5 Common Vitamin Deficiencies – And How To Prevent Them

Haven’t quite been feeling yourself lately? Maybe you are somewhat achy, lightheaded, irritable, or feel like your immune system is out of whack? You might actually be suffering from some of the most common vitamin deficiencies. Here is a look at the top five vitamin deficiencies, their symptoms, and how to prevent them from arising in the first place.


1. Vitamin D Deficiency

Some sun is vital for Vitamin D absorption

Some sun is important for Vitamin D production

Individuals who have darker skin, spend a lot of time indoors during the day, or who are pregnant or obese are more likely to suffer from a vitamin D deficiency. Tiredness and aches and pains may occur. As it plays a key role in calcium absorption from the gut, Vitamin D is important for healthy bones.

If you think you might be suffering from a vitamin D deficiency, give this little trick by Dr. Oz a try. Simply place your thumb on your sternum, which is the bone that goes vertically through the center of the chest. Did you flinch? If you experience any pain or an uncomfortable sensation while pressing on this bone, you may in fact be suffering from a vitamin D deficiency. (Note – that test is not completely scientific – So don’t rely solely on this test, but you already knew that!)

Generally, a deficiency occurs when an individual doesn’t get enough sunlight or doesn’t take daily supplements. So it is very common in some countries, where sunlight is at a premium. To give a vitamin D deficiency the boot, one must simply spend more time in the sunlight with skin exposed or take a daily multivitamin. It is that simple!


2. Vitamin B12

Dairy products are a good source of B12

Dairy products are a good source of B12

Vitamin B12 plays multiple roles in the body. Perhaps most important is its function to keep homocysteine levels in check.  What is homocysteine?, you ask… This amino acid helps to decrease heart disease risk as well as produce red blood cells.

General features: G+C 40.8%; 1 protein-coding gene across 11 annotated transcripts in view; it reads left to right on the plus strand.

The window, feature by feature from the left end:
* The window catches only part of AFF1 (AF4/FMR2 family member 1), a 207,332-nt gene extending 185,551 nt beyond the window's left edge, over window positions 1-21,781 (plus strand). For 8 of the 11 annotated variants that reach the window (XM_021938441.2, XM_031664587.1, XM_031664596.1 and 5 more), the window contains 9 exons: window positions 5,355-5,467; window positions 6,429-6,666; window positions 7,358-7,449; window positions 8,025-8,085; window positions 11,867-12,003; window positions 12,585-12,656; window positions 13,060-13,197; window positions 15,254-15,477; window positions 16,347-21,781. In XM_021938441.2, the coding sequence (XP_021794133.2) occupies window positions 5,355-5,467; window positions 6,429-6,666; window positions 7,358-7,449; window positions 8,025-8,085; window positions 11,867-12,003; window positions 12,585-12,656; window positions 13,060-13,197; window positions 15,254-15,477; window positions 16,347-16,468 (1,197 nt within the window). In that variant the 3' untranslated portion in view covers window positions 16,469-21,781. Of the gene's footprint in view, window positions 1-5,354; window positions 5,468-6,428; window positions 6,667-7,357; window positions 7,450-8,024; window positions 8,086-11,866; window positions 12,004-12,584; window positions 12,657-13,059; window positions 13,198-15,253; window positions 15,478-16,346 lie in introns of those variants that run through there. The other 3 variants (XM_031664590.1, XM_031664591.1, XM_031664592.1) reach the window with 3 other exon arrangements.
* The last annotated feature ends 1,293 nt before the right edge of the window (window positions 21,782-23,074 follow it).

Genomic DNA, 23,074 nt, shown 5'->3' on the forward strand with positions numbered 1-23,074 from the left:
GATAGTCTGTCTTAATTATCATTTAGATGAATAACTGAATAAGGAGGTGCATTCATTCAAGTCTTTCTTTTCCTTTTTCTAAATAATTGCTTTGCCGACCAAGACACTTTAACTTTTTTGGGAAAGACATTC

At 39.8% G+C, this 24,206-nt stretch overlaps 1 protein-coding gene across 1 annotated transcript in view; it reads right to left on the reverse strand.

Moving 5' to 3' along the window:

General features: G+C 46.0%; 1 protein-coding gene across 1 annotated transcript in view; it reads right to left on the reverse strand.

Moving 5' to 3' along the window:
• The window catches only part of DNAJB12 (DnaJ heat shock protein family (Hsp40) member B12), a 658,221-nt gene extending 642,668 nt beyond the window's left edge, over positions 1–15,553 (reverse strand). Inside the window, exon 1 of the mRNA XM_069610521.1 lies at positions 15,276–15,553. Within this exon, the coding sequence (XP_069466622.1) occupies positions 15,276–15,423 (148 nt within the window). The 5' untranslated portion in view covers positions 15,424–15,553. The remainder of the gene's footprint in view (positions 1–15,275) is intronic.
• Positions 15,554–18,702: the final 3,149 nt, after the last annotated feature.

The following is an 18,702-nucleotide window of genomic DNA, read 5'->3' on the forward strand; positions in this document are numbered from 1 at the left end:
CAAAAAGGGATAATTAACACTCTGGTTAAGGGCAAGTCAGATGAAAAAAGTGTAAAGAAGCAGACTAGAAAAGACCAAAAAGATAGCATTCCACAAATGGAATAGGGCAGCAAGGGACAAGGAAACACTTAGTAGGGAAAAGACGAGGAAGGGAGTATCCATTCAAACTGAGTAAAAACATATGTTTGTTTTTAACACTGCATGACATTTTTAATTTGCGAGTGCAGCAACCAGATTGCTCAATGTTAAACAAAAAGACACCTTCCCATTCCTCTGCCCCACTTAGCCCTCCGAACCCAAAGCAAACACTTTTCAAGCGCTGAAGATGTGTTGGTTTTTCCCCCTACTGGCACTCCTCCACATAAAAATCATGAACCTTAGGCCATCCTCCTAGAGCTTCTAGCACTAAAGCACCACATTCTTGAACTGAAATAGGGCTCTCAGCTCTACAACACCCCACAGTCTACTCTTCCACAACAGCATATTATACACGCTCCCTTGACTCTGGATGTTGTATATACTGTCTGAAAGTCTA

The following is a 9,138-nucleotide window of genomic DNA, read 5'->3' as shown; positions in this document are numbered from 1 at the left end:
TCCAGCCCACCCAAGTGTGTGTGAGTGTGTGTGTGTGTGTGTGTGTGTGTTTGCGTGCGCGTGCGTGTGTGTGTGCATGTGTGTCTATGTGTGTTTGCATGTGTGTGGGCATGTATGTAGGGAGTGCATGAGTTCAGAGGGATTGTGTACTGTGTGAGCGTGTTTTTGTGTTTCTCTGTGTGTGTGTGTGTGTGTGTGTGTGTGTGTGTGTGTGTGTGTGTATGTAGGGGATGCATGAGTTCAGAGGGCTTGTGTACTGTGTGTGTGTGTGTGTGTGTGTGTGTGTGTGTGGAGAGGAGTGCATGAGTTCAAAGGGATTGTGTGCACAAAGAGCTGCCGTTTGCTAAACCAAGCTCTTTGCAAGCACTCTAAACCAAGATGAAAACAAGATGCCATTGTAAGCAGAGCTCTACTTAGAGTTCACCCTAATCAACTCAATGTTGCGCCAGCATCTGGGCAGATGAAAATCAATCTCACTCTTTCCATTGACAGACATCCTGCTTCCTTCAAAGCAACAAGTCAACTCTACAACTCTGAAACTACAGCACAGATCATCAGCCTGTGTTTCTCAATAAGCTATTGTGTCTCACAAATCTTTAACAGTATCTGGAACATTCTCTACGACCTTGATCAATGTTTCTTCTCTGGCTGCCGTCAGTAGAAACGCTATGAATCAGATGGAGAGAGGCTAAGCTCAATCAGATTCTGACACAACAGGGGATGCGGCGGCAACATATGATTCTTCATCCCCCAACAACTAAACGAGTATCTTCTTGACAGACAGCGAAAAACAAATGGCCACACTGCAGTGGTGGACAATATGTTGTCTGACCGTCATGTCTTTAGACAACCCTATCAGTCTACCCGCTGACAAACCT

Individuals suffering from a vitamin B12 deficiency can experience weakness, lightheadedness, rapid heartbeat, upset stomach, and diarrhea or constipation, among other things.  However, more serious issues can arise if the deficiency isn’t corrected. This includes tingling or numbness in the fingers and toes, difficulty walking, and mood changes.

Worried? Don’t be. According to WebMD, you can curtail your chances of suffering from a vitamin B12 deficiency by consuming an adequate amount of meat, poultry, fish, milk, eggs, yogurt and cheese. If these items are not daily staples for you, ask your doctor about taking a multi-vitamin that contains B12.


3. Vitamin B6

Liver - Not pretty but high in B6!

Liver – Not pretty, but rich in B6!

According to Medline Plus, a deficiency in B6 can lead to confusion, depression, irritability, and the presence of mouth and tongue sores. Sound like you? A deficiency in B6 is a serious issue considering this water-soluble vitamin is responsible for making antibodies, maintaining normal nerve function, breaking down proteins, and keeping blood sugar levels in normal ranges.

The best way to avoid a B6 deficiency? That’s easy…just eat right! Eating a balanced diet consisting of a variety of foods can mean the difference between healthy and unhealthy levels of vitamin B6. Specific foods that provide an adequate amount of B6 include bananas, avocados, nuts, poultry, whole grains, and meat.


4. Vitamin A

High in Vitamin A, carrots ARE good for your sight

Rich in Vitamin A, carrots ARE good for your sight

The World Health Organization has indicated that a deficiency in vitamin A is a public health problem in more than half of all countries. Not having enough vitamin A in the body can result in visual impairments and blindness, an increase in the risk of severe illness, and possibly even death.

How can you prevent a vitamin A deficiency? Yet again, the easiest way to get enough vitamin A is to eat healthy! Meat, eggs, milk, and other dairy products can provide vitamin A. Dark green, orange, and yellow vegetables should also be consumed as they contain beta-carotene which is converted into vitamin A in the body.

Already suffering from a vitamin A deficiency? Treatment involves vitamin supplements or receiving injections of the vitamin.


5. Vitamin C Deficiency


Have you heard of the disease scurvy before? If so, you might be familiar with the fact that this disease is caused by a severe deficiency in vitamin C. While most individuals suffering from a vitamin C deficiency will never get scurvy, they may experience anemia, bleeding gums, lowered immunity, dry and splitting hair, and nose bleeds, to name a few.

Medline Plus outlines the importance of vitamin C in promoting growth and repair of tissues in the body and blocking damage caused by free radicals.

Worried you may be at risk? There are some preventative steps you can take. First and foremost, eat your fruits and vegetables. They all contain some amount of vitamin C. You can also get vitamin C through some fortified foods and beverages. Just take a look at the label!


The take home message here is that a healthy, balanced diet is vital. Still worried that you might be a victim to one of the deficiencies outlined above? Call your doctor. Determining if you have a vitamin deficiency can mean the difference between good and poor health.

About Emily Friess

I enjoy article writing and blogging and love writing about anything related to travel, food, and health and fitness! I also keep up on a personal blog about my various travel adventures for fun.
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